The layout is a double out and back with a few mild hills. It’s perfect training ground for future enthusiasts and any kid for whom Camden’s Little Dipper is their first coaster is lucky indeed. What a treasure.

The Haunted House (which is the spelling listed on their maps and website, but the sign on the ride clearly says Hawnted House) is also a coaster.

It’s basically a wooden wild mouse coaster enclosed in a haunted house. The cars run on thin rails in the centre of the track with a guide wheel in between to steer. The casters on the corners of the cars are only there to keep the cars from tilting too far to the side. And tilt they do!

There’s a lift hill, a couple of quick turns, then a drop next to the lift to get things started.

After that it goes into full wild mouse mode, with incredibly tight corners that toss you this way and that in the padded car, throwing the occasional hand-made scene of horror at you with a flash of light or loud noise. The scenes are as low-tech as they come, which adds to the fun. The park refurbished it recently and intentionally went with a 1970’s era homemade vibe. (We got a lights-on walking tour of the ride, which is where these photos come from. It’s really dark in there when the ride is operating).

And speaking of low-tech: the ride has hand brakes. No, not the manual kind with the big handles… the kind where a park employee stands in front of the moving car and stops it with his hands.

It’s all giddy fun and a very rare credit (Conneaut Lake Park is the only other park in North America with one of these).

The park has more to offer, with food and games, picnic grounds, even live music in a small bandstand.

There’s a great collection of antique kiddie rides, including an ultra-rare hand-cranked train ride where the kids have to propel the train around themselves by turning a crank handle on their seats.

There’s even a kiddie-whip. A KIDDIE-WHIP! You almost never see these any more!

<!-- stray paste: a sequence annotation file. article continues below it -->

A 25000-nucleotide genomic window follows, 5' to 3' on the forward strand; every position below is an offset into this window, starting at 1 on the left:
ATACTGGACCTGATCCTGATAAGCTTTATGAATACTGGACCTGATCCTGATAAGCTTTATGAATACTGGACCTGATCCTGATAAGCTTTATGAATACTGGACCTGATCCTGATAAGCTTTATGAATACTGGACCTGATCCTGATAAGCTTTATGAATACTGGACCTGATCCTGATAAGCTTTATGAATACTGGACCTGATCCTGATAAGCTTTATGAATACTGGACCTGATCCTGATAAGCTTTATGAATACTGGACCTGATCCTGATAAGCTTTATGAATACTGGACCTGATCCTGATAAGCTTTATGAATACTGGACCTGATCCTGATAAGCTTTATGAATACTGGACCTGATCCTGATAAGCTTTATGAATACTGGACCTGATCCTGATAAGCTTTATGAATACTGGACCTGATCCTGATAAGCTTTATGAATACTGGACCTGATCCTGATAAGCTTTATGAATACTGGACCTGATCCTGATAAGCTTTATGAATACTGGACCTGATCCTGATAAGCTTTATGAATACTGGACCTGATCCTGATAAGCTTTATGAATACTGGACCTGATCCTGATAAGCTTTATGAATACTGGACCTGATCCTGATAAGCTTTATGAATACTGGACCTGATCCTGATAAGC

They even have a new spinning kiddie coaster, although it wasn’t quite ready for prime time when we arrived.

All the rides are run by friendly folks who seem to care about their park. I think they all know what a treasure they have and they’re proud of it. One of those employees was Kenny, who bounced around from ride to ride relieving the regular operators so they could have a break. He always had a smile and a friendly word to the folks getting on and off the rides. We first met him at the Big Dipper, then again at Little Dipper, Flying Scooters and all over the park. Camden's employees were all very friendly and seemed excited that we'd come to visit their park.

Speaking of the Big Dipper, it's a 1958 National Amusement Devices (NAD) design - there are only a very few of their coasters left and Camden has two of them (Little Dipper is also NAD). It runs NAD Century Flyer trains, always a treat to find.

The Big Dipper is showing her age and the weathered wood gives a bit of a rough-n-tumble ride.

The nicely-padded trains soak up the bumps, though, so even the portions of track with the most warped lumber are still entirely rideable without discomfort.

The midcourse tunnel adds a nice effect and some welcome shade from the hot sun.

When you arrive back at the station, the train is stopped by the ride operator using three giant wooden handles that activate the brakes.

Big Dipper isn’t a white-knuckler by any means but it’s genuinely wonderful and I’m glad it exists. Keeping up a wood coaster is expensive and the park seems to be giving the Big Dipper some TLC wherever they can, from a fresh coat of paint on the lower sections...

to some fresh new wood on the turn above the loading station.

It’s great to see that the old girl is being taken care of. There are some much larger parks that could learn from Camden in that regard.

So the next time you’re near a small town with a local mom-n-pop park, stop in for a while and let the world slow down around you. Have some lemonade, listen to the carousel calliope, watch the train go by, or have a ride on a classic piece of history. Treasure your time there and repeat it as often as you can, because these parks are already too rare and if we continue to lose them, they’ll be gone forever.

Let's take a ride on the Big Dipper!